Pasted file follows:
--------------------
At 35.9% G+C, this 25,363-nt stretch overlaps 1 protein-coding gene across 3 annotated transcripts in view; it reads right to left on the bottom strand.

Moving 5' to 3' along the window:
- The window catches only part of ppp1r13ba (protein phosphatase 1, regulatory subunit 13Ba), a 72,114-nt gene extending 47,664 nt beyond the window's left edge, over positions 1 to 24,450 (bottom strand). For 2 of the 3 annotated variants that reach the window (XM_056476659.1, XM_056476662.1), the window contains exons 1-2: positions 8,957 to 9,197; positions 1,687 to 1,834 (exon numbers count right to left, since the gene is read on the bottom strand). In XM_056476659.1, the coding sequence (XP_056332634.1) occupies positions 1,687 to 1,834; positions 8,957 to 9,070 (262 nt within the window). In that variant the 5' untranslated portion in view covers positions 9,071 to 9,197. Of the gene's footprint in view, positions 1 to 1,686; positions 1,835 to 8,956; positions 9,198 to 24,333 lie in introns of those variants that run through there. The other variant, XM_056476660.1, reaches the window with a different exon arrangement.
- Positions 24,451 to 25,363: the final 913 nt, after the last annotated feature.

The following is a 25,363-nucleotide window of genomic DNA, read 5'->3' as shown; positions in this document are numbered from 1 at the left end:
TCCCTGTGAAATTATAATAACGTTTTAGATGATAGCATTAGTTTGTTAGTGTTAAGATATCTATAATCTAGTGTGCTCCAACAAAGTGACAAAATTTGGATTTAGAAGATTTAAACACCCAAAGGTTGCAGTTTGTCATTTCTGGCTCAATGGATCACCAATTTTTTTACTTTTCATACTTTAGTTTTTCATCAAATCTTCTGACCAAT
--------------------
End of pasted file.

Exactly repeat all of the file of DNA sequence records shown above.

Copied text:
At 35.9% G+C, this 25,363-nt stretch overlaps 1 protein-coding gene across 3 annotated transcripts in view; it reads right to left on the bottom strand.

Moving 5' to 3' along the window:
- The window catches only part of ppp1r13ba (protein phosphatase 1, regulatory subunit 13Ba), a 72,114-nt gene extending 47,664 nt beyond the window's left edge, over positions 1 to 24,450 (bottom strand). For 2 of the 3 annotated variants that reach the window (XM_056476659.1, XM_056476662.1), the window contains exons 1-2: positions 8,957 to 9,197; positions 1,687 to 1,834 (exon numbers count right to left, since the gene is read on the bottom strand). In XM_056476659.1, the coding sequence (XP_056332634.1) occupies positions 1,687 to 1,834; positions 8,957 to 9,070 (262 nt within the window). In that variant the 5' untranslated portion in view covers positions 9,071 to 9,197. Of the gene's footprint in view, positions 1 to 1,686; positions 1,835 to 8,956; positions 9,198 to 24,333 lie in introns of those variants that run through there. The other variant, XM_056476660.1, reaches the window with a different exon arrangement.
- Positions 24,451 to 25,363: the final 913 nt, after the last annotated feature.

The following is a 25,363-nucleotide window of genomic DNA, read 5'->3' as shown; positions in this document are numbered from 1 at the left end:
TCCCTGTGAAATTATAATAACGTTTTAGATGATAGCATTAGTTTGTTAGTGTTAAGATATCTATAATCTAGTGTGCTCCAACAAAGTGACAAAATTTGGATTTAGAAGATTTAAACACCCAAAGGTTGCAGTTTGTCATTTCTGGCTCAATGGATCACCAATTTTTTTACTTTTCATACTTTAGTTTTTCATCAAATCTTCTGACCAAT